If a county becomes CWD-positive or CWD high-risk, ONLY carcass transport restrictions and wildlife feeding restrictions immediately go into effect. Other Unit CWD regulations including methods of take and deer season dates, however, do NOT automatically go into effect. These changes require action by the Tennessee Fish & Wildlife Commission. Check out this Deer Hunting Unit map to know which Unit you will be hunting in.
The use or possession of natural cervid urine while hunting is prohibited unless the product is clearly labeled bearing certification from the manufacturer that the urine was produced in a facility that:
- Complies with a federal or a federally approved chronic wasting disease herd certification program and any federal chronic wasting disease protocols and record requirements;
- Does not allow importation of live cervids;
- Requires that all cervids exported from the facility be tested for chronic wasting disease upon death and the results are reported to the facility;
- Is inspected annually by an accredited veterinarian, including inspection of the herd and applicable records; and
- Maintains a fence at least 8 feet high around the facility and, if the facility is located within 30 miles of a confirmed positive occurrence of chronic wasting disease, is double fenced to prevent direct contact between captive and wild cervids.
Feeding and mineral sites increase contact between deer, thereby increasing the likelihood of the spread of CWD. As a result, the feeding of wildlife is restricted in counties affected by CWD. Currently, there are 15 counties affected by CWD, including high-risk counties where CWD has been detected within ten miles of the county border, and positive counties in which CWD has been detected. Wildlife feeding restrictions, along with carcass transport restrictions, are immediately triggered when a county becomes CWD positive or CWD high-risk. High-risk counties include Carroll, Crockett , Henderson, and Weakley counties. Positive counties include Chester, Fayette, Gibson, Hardeman, Haywood, Henry, Lauderdale, Madison, McNairy, Shelby, and Tipton counties.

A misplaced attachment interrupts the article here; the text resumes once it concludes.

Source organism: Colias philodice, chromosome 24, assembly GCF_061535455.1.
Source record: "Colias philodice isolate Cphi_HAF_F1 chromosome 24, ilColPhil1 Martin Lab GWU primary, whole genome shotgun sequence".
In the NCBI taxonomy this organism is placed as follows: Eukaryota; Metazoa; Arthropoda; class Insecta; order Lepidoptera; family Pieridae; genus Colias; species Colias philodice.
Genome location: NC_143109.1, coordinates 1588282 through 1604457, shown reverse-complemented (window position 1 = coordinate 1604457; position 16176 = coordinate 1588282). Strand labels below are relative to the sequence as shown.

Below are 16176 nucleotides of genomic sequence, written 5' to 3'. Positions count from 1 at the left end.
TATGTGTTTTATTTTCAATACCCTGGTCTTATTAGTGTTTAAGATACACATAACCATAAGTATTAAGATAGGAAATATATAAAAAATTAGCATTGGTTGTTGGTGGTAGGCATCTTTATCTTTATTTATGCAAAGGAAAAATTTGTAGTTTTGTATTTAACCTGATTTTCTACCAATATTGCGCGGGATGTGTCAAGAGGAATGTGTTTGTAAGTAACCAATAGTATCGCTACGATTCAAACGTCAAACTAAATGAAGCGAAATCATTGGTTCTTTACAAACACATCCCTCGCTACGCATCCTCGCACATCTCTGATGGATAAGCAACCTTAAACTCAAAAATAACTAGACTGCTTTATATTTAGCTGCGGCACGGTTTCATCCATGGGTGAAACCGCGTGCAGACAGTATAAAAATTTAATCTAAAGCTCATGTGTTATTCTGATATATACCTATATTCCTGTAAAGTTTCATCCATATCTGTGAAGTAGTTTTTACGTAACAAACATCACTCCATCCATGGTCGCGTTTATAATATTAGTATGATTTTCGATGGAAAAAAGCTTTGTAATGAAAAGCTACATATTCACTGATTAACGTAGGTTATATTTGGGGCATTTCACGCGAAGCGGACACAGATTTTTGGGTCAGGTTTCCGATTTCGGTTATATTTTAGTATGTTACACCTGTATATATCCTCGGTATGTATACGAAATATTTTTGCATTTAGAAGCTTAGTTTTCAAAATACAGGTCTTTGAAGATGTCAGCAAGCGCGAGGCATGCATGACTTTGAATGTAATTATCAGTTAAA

So, by not feeding wildlife, you are in compliance with the law and helping prevent the spread of CWD.
Grain, salt products, minerals, or other consumable natural and manufactured products may not be placed or put out for wildlife, with the following exceptions. The ban does not apply to feed placed within 100 feet of a residence such as bird feeders, feed placed in a manner not accessible to deer, or feed and minerals as the result of normal agricultural practices. Food plots are still legal in CWD affected counties.
Limit Your Exposure to CWD
There is no scientific evidence that CWD can be naturally transmitted to humans. However as a general precausion, TWRA and health officials advice that hunters take the following common-sense precautions when handling and processing deer or elk in areas known to have CWD.
- Avoid sick animals. Do not shoot, handle, or consume any animal that appears sick; contact your local wildlife agency personnel.
- Have your animal processed in the area in which it was harvested so high-risk parts can be disposed of properly.
- Wear rubber/latex gloves when field-dressing carcasses.
- Minimize handling the brain, spinal cord, eyes, spleen, tonsils and lymph nodes of any deer or elk. Normal field dressing coupled with boning out a carcass will remove most, if not all, of these body parts. Cutting away all fatty tissue will remove remaining lymph nodes.
- Thoroughly wash hands. Knives and other tools should be washed with warm soapy water to completely remove all visible debris and fat/grease before sanitizing. Sanitize tools by soaking them in a solution of 50 percent household bleach with 50 percent water for 20 minutes. Thoroughly rinse bleach off. Let air dry.
- While transporting, store all portions of the animal in a container such as a cooler, bin, or bag that will not leak fluids into the environment.
- In CWD affected counties, have your animal tested and do not consume animals that test positive for CWD.
Read more about preventing exposure to CWD through the Centers for Disease Control and Prevention CWD webpage.